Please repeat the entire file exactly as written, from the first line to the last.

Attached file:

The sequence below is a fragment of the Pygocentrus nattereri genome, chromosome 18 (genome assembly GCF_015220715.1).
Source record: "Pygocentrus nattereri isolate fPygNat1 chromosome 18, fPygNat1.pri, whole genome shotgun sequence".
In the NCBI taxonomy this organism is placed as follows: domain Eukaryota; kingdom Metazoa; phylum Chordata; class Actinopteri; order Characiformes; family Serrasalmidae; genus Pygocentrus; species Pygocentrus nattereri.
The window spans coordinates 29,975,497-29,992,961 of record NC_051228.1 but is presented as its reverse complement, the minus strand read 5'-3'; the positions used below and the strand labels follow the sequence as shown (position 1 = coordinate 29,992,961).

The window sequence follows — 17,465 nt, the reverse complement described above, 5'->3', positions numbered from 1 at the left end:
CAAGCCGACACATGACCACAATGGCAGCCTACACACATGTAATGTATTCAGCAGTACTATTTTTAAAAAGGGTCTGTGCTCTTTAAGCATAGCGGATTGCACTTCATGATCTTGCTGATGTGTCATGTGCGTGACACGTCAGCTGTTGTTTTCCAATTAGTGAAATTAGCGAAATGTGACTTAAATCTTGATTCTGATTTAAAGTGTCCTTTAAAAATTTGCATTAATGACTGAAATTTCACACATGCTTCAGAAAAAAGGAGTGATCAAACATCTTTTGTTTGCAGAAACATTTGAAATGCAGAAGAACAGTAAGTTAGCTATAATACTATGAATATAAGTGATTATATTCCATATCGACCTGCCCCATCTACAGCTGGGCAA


The sequence below is a fragment of the Pygocentrus nattereri genome, chromosome 18 (genome assembly GCF_015220715.1).
Source record: "Pygocentrus nattereri isolate fPygNat1 chromosome 18, fPygNat1.pri, whole genome shotgun sequence".
In the NCBI taxonomy this organism is placed as follows: domain Eukaryota; kingdom Metazoa; phylum Chordata; class Actinopteri; order Characiformes; family Serrasalmidae; genus Pygocentrus; species Pygocentrus nattereri.
The window spans coordinates 29,975,497-29,992,961 of record NC_051228.1 but is presented as its reverse complement, the minus strand read 5'-3'; the positions used below and the strand labels follow the sequence as shown (position 1 = coordinate 29,992,961).

The window sequence follows — 17,465 nt, the reverse complement described above, 5'->3', positions numbered from 1 at the left end:
CAAGCCGACACATGACCACAATGGCAGCCTACACACATGTAATGTATTCAGCAGTACTATTTTTAAAAAGGGTCTGTGCTCTTTAAGCATAGCGGATTGCACTTCATGATCTTGCTGATGTGTCATGTGCGTGACACGTCAGCTGTTGTTTTCCAATTAGTGAAATTAGCGAAATGTGACTTAAATCTTGATTCTGATTTAAAGTGTCCTTTAAAAATTTGCATTAATGACTGAAATTTCACACATGCTTCAGAAAAAAGGAGTGATCAAACATCTTTTGTTTGCAGAAACATTTGAAATGCAGAAGAACAGTAAGTTAGCTATAATACTATGAATATAAGTGATTATATTCCATATCGACCTGCCCCATCTACAGCTGGGCAA